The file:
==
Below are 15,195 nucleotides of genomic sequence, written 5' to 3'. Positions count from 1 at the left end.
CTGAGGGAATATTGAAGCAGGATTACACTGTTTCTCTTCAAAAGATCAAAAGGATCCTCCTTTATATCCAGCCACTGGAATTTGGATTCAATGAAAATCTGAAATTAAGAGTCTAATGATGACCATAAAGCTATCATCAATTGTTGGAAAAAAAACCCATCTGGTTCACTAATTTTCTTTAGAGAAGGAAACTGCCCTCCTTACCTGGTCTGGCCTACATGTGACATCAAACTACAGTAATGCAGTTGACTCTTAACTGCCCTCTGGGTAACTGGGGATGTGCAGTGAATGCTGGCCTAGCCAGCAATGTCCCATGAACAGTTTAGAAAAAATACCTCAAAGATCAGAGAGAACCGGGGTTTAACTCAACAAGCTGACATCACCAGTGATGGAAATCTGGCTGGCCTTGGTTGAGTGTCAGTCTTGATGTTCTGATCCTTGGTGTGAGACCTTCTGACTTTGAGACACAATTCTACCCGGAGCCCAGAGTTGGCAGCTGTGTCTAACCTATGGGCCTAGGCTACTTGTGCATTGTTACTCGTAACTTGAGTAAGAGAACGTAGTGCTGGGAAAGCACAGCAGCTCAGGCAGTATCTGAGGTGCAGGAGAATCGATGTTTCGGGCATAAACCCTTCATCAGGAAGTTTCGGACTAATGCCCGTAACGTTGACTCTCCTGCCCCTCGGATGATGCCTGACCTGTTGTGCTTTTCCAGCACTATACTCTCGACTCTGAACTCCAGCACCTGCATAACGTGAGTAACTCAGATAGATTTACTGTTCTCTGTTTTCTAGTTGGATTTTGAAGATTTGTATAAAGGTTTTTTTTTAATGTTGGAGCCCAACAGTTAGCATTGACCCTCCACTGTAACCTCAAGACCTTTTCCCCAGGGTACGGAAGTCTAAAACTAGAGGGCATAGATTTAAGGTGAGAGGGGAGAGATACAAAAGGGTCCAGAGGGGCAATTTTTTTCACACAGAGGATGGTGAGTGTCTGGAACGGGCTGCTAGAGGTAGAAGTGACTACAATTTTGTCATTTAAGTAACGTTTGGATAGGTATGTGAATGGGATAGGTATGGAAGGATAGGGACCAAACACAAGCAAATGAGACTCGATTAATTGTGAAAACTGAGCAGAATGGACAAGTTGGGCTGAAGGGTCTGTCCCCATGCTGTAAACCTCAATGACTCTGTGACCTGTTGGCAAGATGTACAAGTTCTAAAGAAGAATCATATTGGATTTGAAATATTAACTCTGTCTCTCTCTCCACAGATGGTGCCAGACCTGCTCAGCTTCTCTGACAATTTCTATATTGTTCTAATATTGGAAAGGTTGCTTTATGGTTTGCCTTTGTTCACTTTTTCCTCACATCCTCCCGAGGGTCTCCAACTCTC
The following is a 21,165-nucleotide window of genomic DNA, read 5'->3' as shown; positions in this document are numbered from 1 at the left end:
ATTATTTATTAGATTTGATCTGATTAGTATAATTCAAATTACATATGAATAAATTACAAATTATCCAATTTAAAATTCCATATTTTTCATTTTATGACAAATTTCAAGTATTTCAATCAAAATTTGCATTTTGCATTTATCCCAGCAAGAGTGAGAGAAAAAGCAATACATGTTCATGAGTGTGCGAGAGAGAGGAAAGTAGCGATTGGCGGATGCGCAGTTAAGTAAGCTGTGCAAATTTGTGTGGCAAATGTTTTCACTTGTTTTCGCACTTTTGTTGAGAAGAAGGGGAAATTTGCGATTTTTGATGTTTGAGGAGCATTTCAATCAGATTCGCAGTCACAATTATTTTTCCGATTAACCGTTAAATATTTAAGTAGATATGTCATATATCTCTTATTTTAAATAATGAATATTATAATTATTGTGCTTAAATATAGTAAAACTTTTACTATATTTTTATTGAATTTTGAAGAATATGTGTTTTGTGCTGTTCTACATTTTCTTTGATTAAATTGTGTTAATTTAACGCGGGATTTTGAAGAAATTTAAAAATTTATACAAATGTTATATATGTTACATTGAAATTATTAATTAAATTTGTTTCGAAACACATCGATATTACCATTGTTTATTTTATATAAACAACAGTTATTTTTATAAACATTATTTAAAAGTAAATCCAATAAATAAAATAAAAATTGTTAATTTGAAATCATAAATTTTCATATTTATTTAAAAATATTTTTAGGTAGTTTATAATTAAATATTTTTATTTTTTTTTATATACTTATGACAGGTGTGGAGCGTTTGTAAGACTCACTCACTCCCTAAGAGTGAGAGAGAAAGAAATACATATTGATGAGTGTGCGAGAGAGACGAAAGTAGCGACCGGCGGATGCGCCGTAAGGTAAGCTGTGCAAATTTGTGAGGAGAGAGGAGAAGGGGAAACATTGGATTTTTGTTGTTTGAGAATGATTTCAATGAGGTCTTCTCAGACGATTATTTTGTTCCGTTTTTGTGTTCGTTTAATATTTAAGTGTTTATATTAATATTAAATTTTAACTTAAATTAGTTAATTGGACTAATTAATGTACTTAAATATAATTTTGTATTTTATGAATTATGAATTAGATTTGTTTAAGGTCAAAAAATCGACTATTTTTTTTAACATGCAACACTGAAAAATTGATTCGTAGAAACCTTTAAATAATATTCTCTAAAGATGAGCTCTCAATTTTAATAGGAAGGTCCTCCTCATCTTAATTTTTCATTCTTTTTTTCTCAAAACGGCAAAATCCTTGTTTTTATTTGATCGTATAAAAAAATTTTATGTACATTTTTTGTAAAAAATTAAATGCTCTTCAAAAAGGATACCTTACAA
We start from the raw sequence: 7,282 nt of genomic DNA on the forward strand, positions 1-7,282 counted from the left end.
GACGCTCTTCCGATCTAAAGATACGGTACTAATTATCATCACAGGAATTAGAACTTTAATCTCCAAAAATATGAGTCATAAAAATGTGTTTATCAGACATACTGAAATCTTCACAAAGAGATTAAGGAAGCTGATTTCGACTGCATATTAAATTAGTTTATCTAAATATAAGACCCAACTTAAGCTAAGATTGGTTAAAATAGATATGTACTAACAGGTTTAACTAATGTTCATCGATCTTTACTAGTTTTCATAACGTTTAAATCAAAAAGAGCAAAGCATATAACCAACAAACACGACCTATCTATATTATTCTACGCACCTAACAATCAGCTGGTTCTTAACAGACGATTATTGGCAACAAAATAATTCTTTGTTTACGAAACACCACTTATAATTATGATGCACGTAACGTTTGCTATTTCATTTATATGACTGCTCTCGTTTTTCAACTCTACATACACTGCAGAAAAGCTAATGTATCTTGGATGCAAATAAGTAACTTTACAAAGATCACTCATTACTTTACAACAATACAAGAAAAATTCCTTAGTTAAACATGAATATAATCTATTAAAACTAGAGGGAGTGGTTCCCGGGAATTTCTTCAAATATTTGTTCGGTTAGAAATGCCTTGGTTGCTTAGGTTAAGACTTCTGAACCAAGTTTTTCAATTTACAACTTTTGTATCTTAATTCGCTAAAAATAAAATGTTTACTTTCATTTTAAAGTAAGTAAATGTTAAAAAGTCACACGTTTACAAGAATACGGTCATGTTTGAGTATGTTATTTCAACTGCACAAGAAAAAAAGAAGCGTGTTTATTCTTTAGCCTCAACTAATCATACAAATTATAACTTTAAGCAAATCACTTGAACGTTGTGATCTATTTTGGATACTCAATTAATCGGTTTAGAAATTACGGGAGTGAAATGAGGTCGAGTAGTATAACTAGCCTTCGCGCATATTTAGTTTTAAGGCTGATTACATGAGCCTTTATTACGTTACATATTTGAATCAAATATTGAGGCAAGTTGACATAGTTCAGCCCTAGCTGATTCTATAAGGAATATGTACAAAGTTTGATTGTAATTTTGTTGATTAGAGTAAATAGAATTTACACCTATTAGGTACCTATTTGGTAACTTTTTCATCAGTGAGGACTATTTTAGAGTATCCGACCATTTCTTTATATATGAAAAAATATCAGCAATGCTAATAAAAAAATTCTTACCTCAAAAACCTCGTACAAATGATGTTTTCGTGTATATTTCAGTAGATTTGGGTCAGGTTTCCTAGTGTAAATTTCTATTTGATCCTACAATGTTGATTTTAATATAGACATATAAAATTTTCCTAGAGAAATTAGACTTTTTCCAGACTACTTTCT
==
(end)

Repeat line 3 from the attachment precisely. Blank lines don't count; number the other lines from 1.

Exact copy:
The following is a 21,165-nucleotide window of genomic DNA, read 5'->3' as shown; positions in this document are numbered from 1 at the left end: